Insomnia

There are various forms of insomnia. Some people may experience difficulty initiating sleep while others may experience difficulty maintaining sleep.  Some may report difficulty both with initiating and maintaining sleep. Insomnia is defined as difficulty in sleeping that may be acute (lasting 7 days or less), subacute (> 7 days, < one month), or chronic (one month or longer).

Insomnia is characterized by difficulty falling asleep, difficulty staying asleep, or poor quality sleep. People who suffer from insomnia often take 30 minutes or longer to fall asleep, awaken frequently throughout the night, awaken for long periods during the night, or experience “non-restorative” sleep that is not refreshing. The nighttime symptoms of insomnia may result in significant distress for the sufferer who may spend hours tossing and turning in bed.

Insomnia is associated with impairments in daytime functioning. People with insomnia commonly report daytime fatigue or daytime sleepiness that interferes with their lives. Symptoms can be so severe that the insomnia sufferer cannot engage in productive activity, or finds that temporary relief comes only after retreating to a quiet place to nap.

Sleepless nights commonly take their toll in family, social, and work settings. People with insomnia say that they have more difficulties dealing with minor stress, and more problems relating to others in social and work settings, than those without insomnia. One study has shown that the “quality of life” of people with insomnia is markedly poorer than people who do not have sleep difficulties.

The problems associated with insomnia have a real impact on daytime performance. People with insomnia report greater impairment in mental functioning than healthy sleepers, including problems with attention, concentration, and memory. They also are at greater risk for accidents or injuries due to fatigue. Research data have shown that people with insomnia are 2.5 times more likely to be involved in a fatigue-related motor vehicle accident than healthy sleepers, and 4.5 times more likely to be involved in an accident in the workplace than healthy sleepers.

One of the most concerning findings about insomnia is that it may be a risk factor for the development of depression. Several studies have now shown that an episode of insomnia that occurs early in life may precede the development of depressive symptoms later in life. There also may be other health consequences of insomnia, such as altered glucose metabolism or increased risk for heart disease, although studies to further examine these relationships are ongoing.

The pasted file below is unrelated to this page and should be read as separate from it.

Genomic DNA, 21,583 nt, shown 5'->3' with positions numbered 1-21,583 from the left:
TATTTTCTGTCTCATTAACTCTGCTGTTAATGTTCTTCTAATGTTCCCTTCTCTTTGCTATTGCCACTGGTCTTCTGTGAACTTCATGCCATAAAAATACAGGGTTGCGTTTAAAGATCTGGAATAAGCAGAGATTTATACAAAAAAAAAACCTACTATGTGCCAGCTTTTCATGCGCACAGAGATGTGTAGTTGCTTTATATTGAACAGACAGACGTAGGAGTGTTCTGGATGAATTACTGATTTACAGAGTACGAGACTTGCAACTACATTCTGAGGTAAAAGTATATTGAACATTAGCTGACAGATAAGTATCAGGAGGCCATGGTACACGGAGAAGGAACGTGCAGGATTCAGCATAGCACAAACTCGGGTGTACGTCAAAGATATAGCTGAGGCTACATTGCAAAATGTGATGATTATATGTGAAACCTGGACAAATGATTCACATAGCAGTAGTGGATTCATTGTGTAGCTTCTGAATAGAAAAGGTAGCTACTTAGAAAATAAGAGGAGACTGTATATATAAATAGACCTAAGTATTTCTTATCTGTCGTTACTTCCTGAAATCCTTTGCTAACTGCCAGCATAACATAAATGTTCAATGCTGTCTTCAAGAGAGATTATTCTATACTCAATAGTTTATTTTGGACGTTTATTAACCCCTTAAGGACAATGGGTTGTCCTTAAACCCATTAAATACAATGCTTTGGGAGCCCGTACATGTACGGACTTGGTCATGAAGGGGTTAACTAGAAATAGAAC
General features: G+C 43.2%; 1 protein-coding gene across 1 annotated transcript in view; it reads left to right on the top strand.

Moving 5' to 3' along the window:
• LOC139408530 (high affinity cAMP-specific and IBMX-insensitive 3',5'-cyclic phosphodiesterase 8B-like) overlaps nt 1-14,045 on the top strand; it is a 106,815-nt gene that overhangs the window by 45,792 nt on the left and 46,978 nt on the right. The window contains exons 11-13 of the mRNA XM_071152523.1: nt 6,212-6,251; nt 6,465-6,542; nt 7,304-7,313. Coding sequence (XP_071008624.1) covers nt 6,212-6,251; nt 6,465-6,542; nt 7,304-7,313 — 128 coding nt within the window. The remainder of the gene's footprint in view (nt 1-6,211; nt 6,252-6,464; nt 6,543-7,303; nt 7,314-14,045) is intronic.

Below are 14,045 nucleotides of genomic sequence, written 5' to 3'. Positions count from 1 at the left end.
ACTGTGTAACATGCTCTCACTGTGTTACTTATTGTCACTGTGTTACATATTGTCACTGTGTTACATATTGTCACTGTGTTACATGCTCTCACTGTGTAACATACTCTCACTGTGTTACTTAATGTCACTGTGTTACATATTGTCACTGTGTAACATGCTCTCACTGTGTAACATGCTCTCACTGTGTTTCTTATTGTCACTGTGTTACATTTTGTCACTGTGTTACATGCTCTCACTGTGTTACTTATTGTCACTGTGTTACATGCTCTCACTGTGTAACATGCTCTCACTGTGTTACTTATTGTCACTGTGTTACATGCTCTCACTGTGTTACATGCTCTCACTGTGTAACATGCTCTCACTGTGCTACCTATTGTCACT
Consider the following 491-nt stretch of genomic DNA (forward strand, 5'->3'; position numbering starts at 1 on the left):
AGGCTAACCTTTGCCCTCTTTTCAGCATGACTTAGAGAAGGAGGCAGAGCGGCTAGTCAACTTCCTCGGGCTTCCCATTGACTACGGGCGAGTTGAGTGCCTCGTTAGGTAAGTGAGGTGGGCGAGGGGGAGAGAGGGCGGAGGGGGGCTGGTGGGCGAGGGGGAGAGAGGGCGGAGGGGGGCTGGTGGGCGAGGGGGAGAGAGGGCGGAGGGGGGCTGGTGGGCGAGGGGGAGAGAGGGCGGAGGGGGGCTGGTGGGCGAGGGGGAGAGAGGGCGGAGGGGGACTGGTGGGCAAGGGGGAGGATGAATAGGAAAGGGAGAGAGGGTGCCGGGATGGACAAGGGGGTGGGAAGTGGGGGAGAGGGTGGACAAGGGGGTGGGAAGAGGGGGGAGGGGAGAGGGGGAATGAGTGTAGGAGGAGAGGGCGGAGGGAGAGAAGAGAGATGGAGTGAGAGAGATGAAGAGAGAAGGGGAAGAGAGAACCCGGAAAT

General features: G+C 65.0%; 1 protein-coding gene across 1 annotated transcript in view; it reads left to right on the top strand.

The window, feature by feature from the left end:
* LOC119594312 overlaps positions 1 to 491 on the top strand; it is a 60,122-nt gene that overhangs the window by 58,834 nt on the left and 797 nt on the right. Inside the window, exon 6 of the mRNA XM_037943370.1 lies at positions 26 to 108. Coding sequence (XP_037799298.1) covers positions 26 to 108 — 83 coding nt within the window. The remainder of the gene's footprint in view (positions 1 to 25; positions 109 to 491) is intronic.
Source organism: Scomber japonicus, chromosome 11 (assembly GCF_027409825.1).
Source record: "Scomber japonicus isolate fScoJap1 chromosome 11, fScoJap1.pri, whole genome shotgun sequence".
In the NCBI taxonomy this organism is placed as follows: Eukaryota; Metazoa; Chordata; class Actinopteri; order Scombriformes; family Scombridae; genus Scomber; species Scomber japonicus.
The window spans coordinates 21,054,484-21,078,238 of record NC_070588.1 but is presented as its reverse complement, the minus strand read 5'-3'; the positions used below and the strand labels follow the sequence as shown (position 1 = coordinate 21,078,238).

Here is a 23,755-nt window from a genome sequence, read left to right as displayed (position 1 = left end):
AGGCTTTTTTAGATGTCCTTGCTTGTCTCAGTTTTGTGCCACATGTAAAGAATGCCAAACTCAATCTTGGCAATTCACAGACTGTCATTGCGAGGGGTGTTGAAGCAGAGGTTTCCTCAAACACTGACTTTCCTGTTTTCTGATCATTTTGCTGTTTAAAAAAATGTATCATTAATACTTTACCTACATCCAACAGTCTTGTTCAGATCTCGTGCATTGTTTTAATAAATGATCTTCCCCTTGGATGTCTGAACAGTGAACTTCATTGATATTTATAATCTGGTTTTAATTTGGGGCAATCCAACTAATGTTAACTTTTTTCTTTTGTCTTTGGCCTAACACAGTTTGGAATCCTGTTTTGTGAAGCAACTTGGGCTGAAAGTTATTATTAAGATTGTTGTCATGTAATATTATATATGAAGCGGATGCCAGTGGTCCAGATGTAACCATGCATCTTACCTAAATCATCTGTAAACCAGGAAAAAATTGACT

Insomnia may be a transient problem that occurs only occasionally, or it may be a more chronic condition that occurs nightly or almost every night. Approximately 36% – 56% of the adult population of the United States reports problems with occasional insomnia, while 9% – 17% report longstanding or chronic problems with their sleep. Whatever is the case, insomnia sufferers can tell when the problem is causing distress at night or interfering with daytime functioning. Even an occasional bad night can be serious when they happen at the wrong times.

What causes insomnia? There are multiple factors that contribute to the occurrence or maintenance of insomnia. These factors include stress, medical conditions (e.g., pain, arthritis), psychiatric conditions (e.g., depression), medications (e.g., stimulants, beta-blockers, and some antidepressants), the use of alcohol and drugs, or environmental conditions. Insomnia also may be due to underlying sleep disorders such as sleep apnea, restless legs, or periodic limb movement disorder. Identifying the underlying cause of one’s insomnia can be important to finding relief, and can genuinely help to guide medical treatments. However, not all people with insomnia can easily identify an underlying cause.

 

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